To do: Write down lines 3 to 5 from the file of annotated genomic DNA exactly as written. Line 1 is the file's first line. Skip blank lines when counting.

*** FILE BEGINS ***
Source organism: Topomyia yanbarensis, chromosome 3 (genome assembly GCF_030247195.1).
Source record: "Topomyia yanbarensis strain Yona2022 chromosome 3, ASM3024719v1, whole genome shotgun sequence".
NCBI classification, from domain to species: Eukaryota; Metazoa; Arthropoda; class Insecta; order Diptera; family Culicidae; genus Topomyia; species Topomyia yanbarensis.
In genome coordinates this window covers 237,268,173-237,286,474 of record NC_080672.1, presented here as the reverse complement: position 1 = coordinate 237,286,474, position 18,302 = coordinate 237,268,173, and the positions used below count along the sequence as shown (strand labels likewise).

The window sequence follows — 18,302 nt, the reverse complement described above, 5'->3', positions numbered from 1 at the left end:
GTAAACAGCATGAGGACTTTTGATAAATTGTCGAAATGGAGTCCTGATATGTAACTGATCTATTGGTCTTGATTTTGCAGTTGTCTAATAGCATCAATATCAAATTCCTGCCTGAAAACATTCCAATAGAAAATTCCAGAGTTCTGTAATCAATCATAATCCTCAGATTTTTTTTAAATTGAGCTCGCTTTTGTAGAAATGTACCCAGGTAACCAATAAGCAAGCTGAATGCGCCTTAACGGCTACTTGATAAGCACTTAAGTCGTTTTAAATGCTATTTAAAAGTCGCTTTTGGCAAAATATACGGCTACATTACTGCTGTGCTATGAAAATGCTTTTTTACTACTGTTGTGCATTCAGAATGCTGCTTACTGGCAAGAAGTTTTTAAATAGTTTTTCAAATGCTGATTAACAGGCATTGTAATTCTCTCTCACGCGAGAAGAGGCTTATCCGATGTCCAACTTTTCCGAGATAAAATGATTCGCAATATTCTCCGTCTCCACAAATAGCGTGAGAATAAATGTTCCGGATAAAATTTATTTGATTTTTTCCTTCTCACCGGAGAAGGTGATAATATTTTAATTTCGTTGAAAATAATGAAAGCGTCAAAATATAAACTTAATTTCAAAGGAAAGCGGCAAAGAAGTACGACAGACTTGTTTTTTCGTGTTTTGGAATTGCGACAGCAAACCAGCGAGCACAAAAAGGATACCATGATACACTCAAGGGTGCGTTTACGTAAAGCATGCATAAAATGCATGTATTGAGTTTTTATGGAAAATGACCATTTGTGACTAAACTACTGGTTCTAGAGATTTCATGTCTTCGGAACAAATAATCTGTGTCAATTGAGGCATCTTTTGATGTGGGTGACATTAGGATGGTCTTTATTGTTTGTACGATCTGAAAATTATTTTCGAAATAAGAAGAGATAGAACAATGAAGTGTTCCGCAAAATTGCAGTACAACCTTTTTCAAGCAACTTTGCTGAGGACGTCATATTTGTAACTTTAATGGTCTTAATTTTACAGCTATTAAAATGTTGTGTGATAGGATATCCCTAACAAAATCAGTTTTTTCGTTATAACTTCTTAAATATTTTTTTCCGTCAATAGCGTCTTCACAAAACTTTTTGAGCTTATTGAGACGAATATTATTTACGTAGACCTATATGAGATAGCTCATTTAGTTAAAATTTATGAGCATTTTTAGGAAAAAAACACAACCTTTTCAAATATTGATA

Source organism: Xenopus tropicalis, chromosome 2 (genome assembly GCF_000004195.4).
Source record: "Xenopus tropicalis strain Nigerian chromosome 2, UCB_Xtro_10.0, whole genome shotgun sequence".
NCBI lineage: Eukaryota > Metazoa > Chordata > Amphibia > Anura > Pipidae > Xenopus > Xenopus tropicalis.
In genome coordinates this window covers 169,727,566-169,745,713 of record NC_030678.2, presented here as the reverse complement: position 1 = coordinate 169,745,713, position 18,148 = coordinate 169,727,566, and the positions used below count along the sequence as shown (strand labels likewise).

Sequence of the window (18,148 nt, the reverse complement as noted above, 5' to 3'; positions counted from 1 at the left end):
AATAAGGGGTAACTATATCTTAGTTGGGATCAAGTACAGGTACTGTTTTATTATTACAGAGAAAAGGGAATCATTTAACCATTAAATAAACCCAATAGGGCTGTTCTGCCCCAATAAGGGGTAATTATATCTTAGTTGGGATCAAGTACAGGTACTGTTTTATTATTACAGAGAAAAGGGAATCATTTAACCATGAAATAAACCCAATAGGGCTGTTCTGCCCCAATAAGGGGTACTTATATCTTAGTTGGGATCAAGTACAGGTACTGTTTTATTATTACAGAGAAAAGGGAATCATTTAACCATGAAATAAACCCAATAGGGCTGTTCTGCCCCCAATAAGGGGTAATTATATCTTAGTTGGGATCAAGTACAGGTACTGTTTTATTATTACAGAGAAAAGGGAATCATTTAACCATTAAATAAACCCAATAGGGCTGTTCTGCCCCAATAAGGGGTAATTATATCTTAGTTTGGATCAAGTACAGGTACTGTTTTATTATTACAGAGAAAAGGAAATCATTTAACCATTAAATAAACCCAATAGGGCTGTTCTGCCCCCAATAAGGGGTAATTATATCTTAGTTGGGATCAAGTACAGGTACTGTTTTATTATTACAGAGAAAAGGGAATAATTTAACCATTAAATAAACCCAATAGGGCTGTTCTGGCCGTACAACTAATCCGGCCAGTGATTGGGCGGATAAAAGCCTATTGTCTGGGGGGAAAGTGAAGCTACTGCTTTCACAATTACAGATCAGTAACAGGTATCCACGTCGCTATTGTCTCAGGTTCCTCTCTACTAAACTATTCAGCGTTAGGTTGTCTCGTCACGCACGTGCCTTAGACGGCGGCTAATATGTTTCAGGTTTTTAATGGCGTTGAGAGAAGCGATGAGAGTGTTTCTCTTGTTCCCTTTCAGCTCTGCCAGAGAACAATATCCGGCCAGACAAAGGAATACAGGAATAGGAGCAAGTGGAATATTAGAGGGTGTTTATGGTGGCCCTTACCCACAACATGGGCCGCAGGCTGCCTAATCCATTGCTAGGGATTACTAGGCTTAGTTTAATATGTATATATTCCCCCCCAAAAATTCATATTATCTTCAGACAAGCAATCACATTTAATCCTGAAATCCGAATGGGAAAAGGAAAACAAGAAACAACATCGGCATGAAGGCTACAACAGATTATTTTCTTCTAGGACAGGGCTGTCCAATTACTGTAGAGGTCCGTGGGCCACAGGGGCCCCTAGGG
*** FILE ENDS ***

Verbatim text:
NCBI classification, from domain to species: Eukaryota; Metazoa; Arthropoda; class Insecta; order Diptera; family Culicidae; genus Topomyia; species Topomyia yanbarensis.
In genome coordinates this window covers 237,268,173-237,286,474 of record NC_080672.1, presented here as the reverse complement: position 1 = coordinate 237,286,474, position 18,302 = coordinate 237,268,173, and the positions used below count along the sequence as shown (strand labels likewise).

The window sequence follows — 18,302 nt, the reverse complement described above, 5'->3', positions numbered from 1 at the left end: